Filing for Divorce in Western Australia: Everything You Need to Know

When can I apply for a divorce?

To apply for a divorce in Australia you and your spouse must have been separated for 12 months and fit one of the following: be an Australian citizen; live in Australia and regard Australia as your permanent home; or, ordinarily live in Australia and have done so for at least 12 months before the divorce application.

How much does it cost to get divorced in WA?

As of 1 July 2019 the Family Court of Western Australia filing fee for a divorce application is $910 (reduced to $305 in some limited circumstances). Current fees can be obtained from the Court’s website.

Do I need a lawyer to get divorced?

You can file a divorce application without the assistance of a lawyer. Applications are now filed online using the Family Court’s Commonwealth Courts ePortal system. However, an application for divorce will not resolve property or children’s matters and it is always advisable to obtain the advice of a lawyer experienced in the area of family law prior to applying for a divorce.

Do I need to live apart from my former spouse to get a divorce?

It is possible for you and your spouse to be separated but to continue living in the same home during the 12 months before applying for divorce. This is known as ‘separation under the one roof’. If this applies to your situation you may need to file additional evidence proving that the marriage has broken down irretrievably.

How is property divided upon separation?

If parties can agree as to the division of their property upon separation then they can formalise the agreement by way of consent orders filed in the Family Court of Western Australia or by way of a binding financial agreement. There are pros and cons of both methods. If parties cannot agree as to the division of their property upon separation one or both parties will apply to the Family Court of Western Australia for orders dividing the property for them. The Court will consider the existing property of the relationship, the various contributions parties made to the property of the relationship, the respective needs of the parties and the justice and equity of each particular case.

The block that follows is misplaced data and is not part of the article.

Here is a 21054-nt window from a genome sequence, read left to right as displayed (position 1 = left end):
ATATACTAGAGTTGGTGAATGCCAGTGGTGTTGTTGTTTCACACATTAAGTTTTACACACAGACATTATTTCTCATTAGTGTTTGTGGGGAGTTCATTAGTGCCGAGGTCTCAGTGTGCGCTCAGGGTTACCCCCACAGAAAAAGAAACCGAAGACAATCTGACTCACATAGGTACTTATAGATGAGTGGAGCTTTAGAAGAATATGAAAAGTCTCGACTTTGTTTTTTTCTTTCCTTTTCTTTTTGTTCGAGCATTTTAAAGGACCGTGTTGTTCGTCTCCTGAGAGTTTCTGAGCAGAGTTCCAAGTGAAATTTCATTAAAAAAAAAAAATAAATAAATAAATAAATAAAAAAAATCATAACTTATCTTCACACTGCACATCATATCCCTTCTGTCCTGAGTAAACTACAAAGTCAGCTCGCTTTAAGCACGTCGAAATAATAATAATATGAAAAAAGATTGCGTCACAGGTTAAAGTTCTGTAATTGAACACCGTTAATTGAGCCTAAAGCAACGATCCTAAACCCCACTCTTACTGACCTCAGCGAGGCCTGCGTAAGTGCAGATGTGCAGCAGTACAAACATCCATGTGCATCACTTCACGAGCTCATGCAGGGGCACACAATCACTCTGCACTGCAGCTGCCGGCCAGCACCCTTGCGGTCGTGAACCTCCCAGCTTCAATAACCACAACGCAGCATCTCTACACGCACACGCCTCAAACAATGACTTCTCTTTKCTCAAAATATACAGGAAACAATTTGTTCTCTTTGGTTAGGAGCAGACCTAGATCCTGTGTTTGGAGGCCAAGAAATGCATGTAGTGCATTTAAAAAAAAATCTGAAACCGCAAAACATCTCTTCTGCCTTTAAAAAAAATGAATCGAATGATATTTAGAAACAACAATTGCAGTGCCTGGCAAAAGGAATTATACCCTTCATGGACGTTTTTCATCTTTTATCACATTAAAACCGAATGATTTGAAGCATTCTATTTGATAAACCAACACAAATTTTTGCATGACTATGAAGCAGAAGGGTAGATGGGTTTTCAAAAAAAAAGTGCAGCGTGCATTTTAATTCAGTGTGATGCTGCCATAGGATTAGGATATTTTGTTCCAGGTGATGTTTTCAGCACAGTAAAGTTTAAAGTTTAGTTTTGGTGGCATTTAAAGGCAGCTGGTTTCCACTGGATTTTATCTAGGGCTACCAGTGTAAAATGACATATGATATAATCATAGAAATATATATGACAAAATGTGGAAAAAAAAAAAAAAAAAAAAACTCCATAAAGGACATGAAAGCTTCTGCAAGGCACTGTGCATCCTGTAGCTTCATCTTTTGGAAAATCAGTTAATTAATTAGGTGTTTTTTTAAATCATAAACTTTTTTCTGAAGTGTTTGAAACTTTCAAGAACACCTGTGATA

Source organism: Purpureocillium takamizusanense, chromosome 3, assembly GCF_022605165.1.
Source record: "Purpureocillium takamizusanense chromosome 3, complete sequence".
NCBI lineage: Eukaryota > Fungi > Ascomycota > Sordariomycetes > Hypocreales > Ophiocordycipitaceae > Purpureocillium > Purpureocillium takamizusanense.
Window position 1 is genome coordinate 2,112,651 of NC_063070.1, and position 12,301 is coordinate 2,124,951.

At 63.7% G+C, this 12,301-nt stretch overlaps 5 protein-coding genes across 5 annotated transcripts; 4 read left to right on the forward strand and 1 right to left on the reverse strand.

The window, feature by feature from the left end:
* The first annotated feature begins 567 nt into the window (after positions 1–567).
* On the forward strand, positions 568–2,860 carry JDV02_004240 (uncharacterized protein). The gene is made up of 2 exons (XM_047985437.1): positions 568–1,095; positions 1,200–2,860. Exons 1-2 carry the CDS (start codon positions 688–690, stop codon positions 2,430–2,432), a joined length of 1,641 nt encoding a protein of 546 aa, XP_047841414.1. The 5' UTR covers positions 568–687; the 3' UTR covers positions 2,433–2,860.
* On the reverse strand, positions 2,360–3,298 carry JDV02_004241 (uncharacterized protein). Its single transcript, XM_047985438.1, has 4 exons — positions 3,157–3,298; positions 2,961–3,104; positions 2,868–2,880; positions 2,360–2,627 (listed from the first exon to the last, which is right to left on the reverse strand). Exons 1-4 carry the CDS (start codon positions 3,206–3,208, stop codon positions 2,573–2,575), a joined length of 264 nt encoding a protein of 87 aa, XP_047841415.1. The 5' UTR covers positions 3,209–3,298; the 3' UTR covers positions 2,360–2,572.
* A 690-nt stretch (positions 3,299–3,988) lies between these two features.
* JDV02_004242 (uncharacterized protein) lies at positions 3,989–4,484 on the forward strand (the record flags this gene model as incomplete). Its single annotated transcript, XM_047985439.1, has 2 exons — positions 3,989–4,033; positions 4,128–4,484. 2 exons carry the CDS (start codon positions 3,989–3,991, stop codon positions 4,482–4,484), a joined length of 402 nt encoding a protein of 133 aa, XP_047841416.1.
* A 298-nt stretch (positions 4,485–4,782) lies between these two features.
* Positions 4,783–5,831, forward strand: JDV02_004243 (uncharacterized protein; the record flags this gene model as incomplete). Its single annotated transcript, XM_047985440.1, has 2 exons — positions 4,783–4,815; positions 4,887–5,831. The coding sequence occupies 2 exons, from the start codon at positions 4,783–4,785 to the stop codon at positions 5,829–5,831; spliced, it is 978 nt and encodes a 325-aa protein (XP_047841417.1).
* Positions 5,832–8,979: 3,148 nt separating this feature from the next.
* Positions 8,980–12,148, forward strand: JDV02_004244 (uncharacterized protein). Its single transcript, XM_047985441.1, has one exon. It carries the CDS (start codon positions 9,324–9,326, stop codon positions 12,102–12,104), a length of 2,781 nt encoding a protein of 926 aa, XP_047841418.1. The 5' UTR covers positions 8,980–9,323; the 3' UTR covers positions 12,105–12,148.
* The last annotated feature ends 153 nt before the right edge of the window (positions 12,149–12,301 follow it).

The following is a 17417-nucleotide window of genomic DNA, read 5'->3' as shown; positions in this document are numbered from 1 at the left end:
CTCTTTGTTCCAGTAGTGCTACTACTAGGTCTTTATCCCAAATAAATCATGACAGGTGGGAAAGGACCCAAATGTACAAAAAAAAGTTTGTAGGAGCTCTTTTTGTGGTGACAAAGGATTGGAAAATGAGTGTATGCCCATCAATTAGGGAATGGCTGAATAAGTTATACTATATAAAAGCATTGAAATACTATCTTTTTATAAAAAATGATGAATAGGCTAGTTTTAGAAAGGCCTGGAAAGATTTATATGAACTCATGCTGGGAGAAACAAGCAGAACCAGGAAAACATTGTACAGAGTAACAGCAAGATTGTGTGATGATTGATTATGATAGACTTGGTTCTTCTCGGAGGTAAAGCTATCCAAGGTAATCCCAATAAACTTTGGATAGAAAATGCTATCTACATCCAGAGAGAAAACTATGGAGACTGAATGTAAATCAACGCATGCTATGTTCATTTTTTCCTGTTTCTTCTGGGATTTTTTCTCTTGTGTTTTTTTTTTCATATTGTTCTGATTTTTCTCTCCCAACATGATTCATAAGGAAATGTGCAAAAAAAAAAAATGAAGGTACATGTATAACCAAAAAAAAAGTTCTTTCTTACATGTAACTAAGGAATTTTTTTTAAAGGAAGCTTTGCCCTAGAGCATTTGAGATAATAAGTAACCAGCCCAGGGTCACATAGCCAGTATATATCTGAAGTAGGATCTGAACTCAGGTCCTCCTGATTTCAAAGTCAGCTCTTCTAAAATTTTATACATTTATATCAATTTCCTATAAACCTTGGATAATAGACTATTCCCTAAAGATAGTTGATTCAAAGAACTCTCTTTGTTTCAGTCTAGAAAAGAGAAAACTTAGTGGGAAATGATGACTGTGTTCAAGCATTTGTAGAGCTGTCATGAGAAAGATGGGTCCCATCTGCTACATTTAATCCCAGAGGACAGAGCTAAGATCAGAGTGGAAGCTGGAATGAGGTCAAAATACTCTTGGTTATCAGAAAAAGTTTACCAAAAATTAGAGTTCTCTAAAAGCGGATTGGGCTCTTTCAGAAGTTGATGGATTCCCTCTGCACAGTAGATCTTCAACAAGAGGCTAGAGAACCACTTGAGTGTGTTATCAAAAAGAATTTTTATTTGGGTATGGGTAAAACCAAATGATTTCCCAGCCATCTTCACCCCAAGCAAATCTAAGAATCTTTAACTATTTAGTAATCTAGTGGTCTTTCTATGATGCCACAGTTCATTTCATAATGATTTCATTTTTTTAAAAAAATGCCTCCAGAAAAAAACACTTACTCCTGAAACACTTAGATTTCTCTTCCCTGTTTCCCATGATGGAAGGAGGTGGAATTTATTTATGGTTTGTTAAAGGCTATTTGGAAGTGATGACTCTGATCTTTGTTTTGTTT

Who do children live with after separation?

In Australia, children are entitled, in the absence of family violence or child abuse, to the benefit of both of their parents having a meaningful involvement in their lives, to know and be cared for by both of their parents, to spend time on a regular basis with, and communicate on a regular basis with, both their parents and other people significant to their care, welfare and development.

Can I move interstate with our children after separation?

You should not move interstate after separation without the prior written consent of the other parent or prior order of the Family Court of Western Australia. If you move without a court order or without the consent of the other parent, the Family Court of Western Australia may require you to return with the child/ren until the case has reached an outcome.

How can I prevent my child being removed from Australia without my consent?

If the child does not have a passport you can make a Child Alert Request to the Australian Passport Office to prevent a person from fraudulently obtaining a passport for your child. This will only last 12 months and you must ensure that your contact details with DFAT are kept up to date while the child stop alert is in place. If your child already has a passport you can apply urgently to the Family Court of Western Australia for your child to be placed on the family law watch list. This is an airport watch list system operated by the Australian Federal Police (AFP) and is designed to prevent children being removed from Australia without the consent of the other parent or court. If there is a real risk of your child being removed from Australia without your consent you must obtain legal advice from a lawyer experienced in the area of family law as a priority.